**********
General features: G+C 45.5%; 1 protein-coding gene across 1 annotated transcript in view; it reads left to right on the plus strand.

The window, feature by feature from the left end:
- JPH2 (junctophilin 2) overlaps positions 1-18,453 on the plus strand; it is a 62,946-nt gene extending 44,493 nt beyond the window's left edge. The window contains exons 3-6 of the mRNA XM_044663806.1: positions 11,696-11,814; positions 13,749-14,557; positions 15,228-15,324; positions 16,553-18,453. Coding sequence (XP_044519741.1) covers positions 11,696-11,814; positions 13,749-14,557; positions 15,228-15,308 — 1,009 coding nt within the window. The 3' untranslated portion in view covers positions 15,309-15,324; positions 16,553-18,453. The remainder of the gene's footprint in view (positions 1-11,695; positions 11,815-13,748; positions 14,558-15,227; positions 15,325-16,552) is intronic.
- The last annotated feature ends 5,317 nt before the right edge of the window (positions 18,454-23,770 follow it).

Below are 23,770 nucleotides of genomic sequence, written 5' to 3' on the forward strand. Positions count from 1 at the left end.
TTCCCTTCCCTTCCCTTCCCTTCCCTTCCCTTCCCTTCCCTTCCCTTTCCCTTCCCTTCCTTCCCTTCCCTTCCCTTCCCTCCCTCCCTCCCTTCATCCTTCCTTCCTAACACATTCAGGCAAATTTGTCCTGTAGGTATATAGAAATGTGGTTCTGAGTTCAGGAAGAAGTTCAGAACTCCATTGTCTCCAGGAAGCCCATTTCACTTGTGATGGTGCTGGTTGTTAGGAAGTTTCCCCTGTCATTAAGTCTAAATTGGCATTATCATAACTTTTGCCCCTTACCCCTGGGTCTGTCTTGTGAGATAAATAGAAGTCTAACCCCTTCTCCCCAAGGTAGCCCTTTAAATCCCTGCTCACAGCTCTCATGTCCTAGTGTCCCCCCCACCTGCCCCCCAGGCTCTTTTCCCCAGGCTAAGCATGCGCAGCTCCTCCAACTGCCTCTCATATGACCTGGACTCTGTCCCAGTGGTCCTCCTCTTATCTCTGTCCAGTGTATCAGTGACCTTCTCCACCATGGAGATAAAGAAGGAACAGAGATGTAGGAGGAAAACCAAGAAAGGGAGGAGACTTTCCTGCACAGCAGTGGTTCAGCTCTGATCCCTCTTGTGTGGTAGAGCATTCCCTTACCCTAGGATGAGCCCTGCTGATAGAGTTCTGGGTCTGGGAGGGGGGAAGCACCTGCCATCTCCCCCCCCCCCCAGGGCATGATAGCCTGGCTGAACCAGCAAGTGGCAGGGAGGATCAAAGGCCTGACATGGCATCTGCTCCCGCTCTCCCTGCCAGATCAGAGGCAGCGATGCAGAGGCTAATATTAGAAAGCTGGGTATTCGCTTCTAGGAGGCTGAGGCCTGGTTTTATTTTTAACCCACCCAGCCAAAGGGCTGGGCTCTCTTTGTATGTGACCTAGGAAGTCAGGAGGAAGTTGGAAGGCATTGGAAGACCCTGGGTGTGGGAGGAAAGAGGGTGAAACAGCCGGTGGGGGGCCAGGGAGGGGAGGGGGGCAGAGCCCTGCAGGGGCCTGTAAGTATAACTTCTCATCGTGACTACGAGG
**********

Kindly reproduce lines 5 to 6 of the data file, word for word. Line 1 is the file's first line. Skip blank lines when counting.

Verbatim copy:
Below are 23,770 nucleotides of genomic sequence, written 5' to 3' on the forward strand. Positions count from 1 at the left end.
TTCCCTTCCCTTCCCTTCCCTTCCCTTCCCTTCCCTTCCCTTCCCTTTCCCTTCCCTTCCTTCCCTTCCCTTCCCTTCCCTCCCTCCCTCCCTTCATCCTTCCTTCCTAACACATTCAGGCAAATTTGTCCTGTAGGTATATAGAAATGTGGTTCTGAGTTCAGGAAGAAGTTCAGAACTCCATTGTCTCCAGGAAGCCCATTTCACTTGTGATGGTGCTGGTTGTTAGGAAGTTTCCCCTGTCATTAAGTCTAAATTGGCATTATCATAACTTTTGCCCCTTACCCCTGGGTCTGTCTTGTGAGATAAATAGAAGTCTAACCCCTTCTCCCCAAGGTAGCCCTTTAAATCCCTGCTCACAGCTCTCATGTCCTAGTGTCCCCCCCACCTGCCCCCCAGGCTCTTTTCCCCAGGCTAAGCATGCGCAGCTCCTCCAACTGCCTCTCATATGACCTGGACTCTGTCCCAGTGGTCCTCCTCTTATCTCTGTCCAGTGTATCAGTGACCTTCTCCACCATGGAGATAAAGAAGGAACAGAGATGTAGGAGGAAAACCAAGAAAGGGAGGAGACTTTCCTGCACAGCAGTGGTTCAGCTCTGATCCCTCTTGTGTGGTAGAGCATTCCCTTACCCTAGGATGAGCCCTGCTGATAGAGTTCTGGGTCTGGGAGGGGGGAAGCACCTGCCATCTCCCCCCCCCCCCAGGGCATGATAGCCTGGCTGAACCAGCAAGTGGCAGGGAGGATCAAAGGCCTGACATGGCATCTGCTCCCGCTCTCCCTGCCAGATCAGAGGCAGCGATGCAGAGGCTAATATTAGAAAGCTGGGTATTCGCTTCTAGGAGGCTGAGGCCTGGTTTTATTTTTAACCCACCCAGCCAAAGGGCTGGGCTCTCTTTGTATGTGACCTAGGAAGTCAGGAGGAAGTTGGAAGGCATTGGAAGACCCTGGGTGTGGGAGGAAAGAGGGTGAAACAGCCGGTGGGGGGCCAGGGAGGGGAGGGGGGCAGAGCCCTGCAGGGGCCTGTAAGTATAACTTCTCATCGTGACTACGAGG